Saying Goodbye to Clove Cigarettes

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Walking home from high school one day during freshman year, I ran into my sometimes friend Michel Finzi with his sidekick, a smart-ass kid named George who played in the school band. Finzi, a good-looking French kid who was always regaling me with stories of the girls and surfing at Cape Cod, a world totally foreign to me, was smoking something enticingly pungent. “What’s that?” I asked.

“A Krak,” Finzi said. “Wanna try?” He handed over a burning Krakatoa brand clove cigarette.

I took a drag of the sweet, heavy smoke, and after about five seconds was floating pleasantly. “Cool,” I said. So Finzi, who was headed the other way, generously gave me my own to smoke. By the time I got home, I’d finished about half of it and was feeling pretty damn sick. Had to lie down a while.

Thus began my occasional affair with clove cigarettes. But never again did I smoke one alone. A complex etiquette developed among my close friends. A clove had to be shared with others. Spoken of in codes. Symbols on the package took on special meanings. One could not smoke it past a certain point. One could never ask for a lit clove, reach out for it, or even eye it furtively in the hands of another. It could only be offered. But woe befall those who would Bogart it—hold it longer than the others deemed appropriate. For that sin, you risked ignominy.

Naturally, the clove cigarettes proved a gateway to other niche tobacco products such as the oh-so-pretentious Sobranie Black Russians, black with gold filter tip, sold in wide, flat boxes; or the diminutive bidis—little Indian jobs made from single rolled up leaves. Such exotic items were a way to seem, maybe even be, a little different for a while, something to set the punky drama kids apart from the jocks and Deadheads who sucked down their Camels and Marlboros. Somehow we felt more creative, pensive, literary, raising a thoughtful middle finger to the popular crowd and the repressive establishment that we would never join. So what if cloves and bidis were more dangerous than regular cigs. We were gonna live fast and die young anyway.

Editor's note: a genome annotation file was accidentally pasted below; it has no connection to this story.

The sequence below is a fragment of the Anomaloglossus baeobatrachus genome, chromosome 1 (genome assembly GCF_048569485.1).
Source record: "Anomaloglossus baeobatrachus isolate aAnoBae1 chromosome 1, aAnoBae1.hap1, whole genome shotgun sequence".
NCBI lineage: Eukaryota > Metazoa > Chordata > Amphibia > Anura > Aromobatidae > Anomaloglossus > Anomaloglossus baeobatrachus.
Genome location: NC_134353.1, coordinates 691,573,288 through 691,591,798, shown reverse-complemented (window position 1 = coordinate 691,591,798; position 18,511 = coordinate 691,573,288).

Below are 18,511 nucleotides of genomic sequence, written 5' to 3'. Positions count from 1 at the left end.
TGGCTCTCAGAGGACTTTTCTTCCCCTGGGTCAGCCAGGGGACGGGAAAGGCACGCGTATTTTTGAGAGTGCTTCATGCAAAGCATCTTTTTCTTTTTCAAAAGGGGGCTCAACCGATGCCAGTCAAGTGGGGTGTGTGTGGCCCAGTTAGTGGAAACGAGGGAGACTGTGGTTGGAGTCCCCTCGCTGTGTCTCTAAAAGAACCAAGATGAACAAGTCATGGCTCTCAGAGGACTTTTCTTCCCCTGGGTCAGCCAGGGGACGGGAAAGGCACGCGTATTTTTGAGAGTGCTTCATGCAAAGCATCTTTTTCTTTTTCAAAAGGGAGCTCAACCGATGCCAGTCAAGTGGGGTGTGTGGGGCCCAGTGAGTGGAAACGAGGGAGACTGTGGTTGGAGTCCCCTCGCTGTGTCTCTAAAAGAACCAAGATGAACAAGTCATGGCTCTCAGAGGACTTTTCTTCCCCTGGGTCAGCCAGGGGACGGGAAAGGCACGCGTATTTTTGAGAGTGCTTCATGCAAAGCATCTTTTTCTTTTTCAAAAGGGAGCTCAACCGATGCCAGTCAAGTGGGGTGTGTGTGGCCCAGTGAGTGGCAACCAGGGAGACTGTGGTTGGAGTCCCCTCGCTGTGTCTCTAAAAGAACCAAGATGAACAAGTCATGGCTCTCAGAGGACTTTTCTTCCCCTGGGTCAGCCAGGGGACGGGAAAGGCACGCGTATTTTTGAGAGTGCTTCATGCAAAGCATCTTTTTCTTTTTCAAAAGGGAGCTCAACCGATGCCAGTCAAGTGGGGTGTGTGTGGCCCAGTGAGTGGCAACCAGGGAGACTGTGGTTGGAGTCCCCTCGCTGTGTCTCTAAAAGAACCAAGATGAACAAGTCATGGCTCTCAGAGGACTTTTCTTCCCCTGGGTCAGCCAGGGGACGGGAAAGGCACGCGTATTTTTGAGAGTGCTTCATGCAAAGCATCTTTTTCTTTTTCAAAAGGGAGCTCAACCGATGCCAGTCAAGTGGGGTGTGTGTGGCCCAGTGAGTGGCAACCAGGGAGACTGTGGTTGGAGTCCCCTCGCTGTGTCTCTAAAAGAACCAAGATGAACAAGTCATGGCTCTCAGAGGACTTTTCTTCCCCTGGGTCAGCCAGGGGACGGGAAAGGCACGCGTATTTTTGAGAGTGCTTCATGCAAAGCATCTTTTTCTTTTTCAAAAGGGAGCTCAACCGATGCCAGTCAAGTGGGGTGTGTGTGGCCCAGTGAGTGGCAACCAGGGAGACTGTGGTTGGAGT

Of course, we were mostly full of shit, just like the high-school outsider kids I still see smoking their Djarums and experimenting with eyeliner. But it looks like my kids will have to find their own pretentious high school rebel props. As of today, the Food and Drug Administration has officially shut the door on clove cigarettes, along with all other flavored cigarettes (other than menthol), deeming them an effort to market tobacco to children. (Damn right they are.)

High school drama geeks, to the barricades!

Follow Michael Mechanic on Twitter.
 

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Fact:

In-depth journalism that investigates the powerful takes real money and is so damn important right now.But it doesn’t take a Mother Jones investigation to know that billionaires and corporations will never fund the type of reporting (like they do politicians) we do that exists to help bring about change. Instead, our mission-driven journalism is made possible by people power, and has been for 46 years now since our founding as a non-profit.

In “TITLE TK” Monica Bauerlein writes about the perilous moment we’re in, and why it’s so important that we raise $325,000 by the time November’s midterms are decided so we can be ready to throw everything we have at the big issues facing the nation no matter what happens. Please help MoJo’s people-powered journalism with a donation today.

$400,000 to go!

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